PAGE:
Women’s Travel Department

This large, spiral-bound phonebook was published in 1939 by the Union Pacific Women’s Travel Department. However, it seems to be aimed at young boys as much as their mothers, as it is filled with black-and-white pictures of steam locomotives, Diesels, and passenger & freight cars.

Click image to download a 34.7-MB PDF of this 40-page booklet.

This book has no title or date other than dates on some of the photos, the most recent one being 1939. This is a photo, or possibly an artist’s drawing, of one of Union Pacific’s “steam-electric” locomotives, which were built by General Electric. Two of these went into service in April, 1939 and were so prone to breakdown that Union Pacific gave them back to GE in June. The photo dates the booklet to early 1939 or possibly late 1938.

Click image to download a 360-KB PDF of this postcard.

Here is a General Electric postcard showing the unusual locomotive. After Union Pacific rejected the pair, GE tinkered with them and persuaded the New York Central and Great Northern to test them, but neither kept them or ordered more. Of course, after the war Union Pacific became famous for its General Electric gas turbines, which were a natural step forward from the steam-electrics.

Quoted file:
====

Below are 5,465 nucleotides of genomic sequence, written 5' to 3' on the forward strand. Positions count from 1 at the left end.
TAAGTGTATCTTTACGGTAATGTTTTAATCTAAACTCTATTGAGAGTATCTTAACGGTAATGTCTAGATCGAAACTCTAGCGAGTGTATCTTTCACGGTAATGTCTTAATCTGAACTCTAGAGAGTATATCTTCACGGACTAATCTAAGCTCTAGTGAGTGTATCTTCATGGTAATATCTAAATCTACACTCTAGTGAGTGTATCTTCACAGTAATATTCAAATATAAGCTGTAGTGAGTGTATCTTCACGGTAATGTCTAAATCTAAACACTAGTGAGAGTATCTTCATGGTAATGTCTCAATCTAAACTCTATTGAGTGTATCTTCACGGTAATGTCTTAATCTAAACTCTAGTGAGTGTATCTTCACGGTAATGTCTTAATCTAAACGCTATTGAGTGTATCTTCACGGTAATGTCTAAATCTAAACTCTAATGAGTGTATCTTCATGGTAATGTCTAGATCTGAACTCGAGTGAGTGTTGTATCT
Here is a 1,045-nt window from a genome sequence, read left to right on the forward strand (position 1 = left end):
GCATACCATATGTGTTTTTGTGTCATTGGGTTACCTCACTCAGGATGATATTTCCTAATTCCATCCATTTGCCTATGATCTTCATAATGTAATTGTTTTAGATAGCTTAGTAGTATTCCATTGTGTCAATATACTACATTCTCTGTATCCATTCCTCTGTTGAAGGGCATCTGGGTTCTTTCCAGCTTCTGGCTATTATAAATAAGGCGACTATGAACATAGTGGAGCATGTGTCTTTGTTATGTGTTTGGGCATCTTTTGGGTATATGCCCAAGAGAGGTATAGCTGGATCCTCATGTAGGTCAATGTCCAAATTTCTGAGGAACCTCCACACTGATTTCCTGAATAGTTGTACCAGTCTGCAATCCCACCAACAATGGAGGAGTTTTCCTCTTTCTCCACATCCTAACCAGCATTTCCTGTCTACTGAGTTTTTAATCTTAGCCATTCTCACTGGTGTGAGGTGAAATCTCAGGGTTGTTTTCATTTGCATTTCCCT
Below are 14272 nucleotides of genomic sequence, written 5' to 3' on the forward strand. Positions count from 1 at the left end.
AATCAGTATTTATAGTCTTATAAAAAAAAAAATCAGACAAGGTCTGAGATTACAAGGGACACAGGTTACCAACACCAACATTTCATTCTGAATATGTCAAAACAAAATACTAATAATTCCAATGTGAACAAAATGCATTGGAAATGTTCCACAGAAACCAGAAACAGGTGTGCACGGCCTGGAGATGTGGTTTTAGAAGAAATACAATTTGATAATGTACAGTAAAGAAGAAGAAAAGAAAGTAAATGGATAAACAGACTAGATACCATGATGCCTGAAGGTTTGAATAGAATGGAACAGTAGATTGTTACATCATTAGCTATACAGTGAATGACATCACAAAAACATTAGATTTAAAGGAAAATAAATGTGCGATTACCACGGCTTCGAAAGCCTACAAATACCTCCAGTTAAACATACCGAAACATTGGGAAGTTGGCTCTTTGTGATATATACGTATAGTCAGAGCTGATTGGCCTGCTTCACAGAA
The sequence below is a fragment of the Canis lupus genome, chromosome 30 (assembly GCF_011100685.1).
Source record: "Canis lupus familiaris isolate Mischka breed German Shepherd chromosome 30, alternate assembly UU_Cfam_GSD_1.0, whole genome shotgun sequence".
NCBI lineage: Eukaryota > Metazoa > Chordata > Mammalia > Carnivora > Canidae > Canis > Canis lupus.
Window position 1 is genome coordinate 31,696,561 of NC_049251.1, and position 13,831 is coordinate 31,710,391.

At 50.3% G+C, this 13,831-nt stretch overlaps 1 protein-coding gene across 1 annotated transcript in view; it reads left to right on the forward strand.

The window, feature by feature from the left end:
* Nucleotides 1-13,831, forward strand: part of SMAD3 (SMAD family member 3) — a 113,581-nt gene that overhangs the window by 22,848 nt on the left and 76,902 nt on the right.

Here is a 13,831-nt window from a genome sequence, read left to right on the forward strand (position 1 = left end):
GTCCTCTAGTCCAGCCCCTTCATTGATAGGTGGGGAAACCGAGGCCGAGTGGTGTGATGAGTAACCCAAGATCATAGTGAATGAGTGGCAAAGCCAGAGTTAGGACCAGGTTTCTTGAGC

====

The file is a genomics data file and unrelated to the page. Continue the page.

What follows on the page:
Women’s Travel Department — 1 Comment

  1. My guess from reading page 2 of the book is that it was aimed at grade school teachers, who happened to be overwhelmingly women at the time. It was supposed to be kind of a pictorial lesson plan to help teachers of geography, who had to teach something about US transportation. It was hard to hold a girl’s interest about such things in 1939 anyway, so aiming it toward boys who liked trains (which was almost every boy then) helped keep things in the classroom calm. :-

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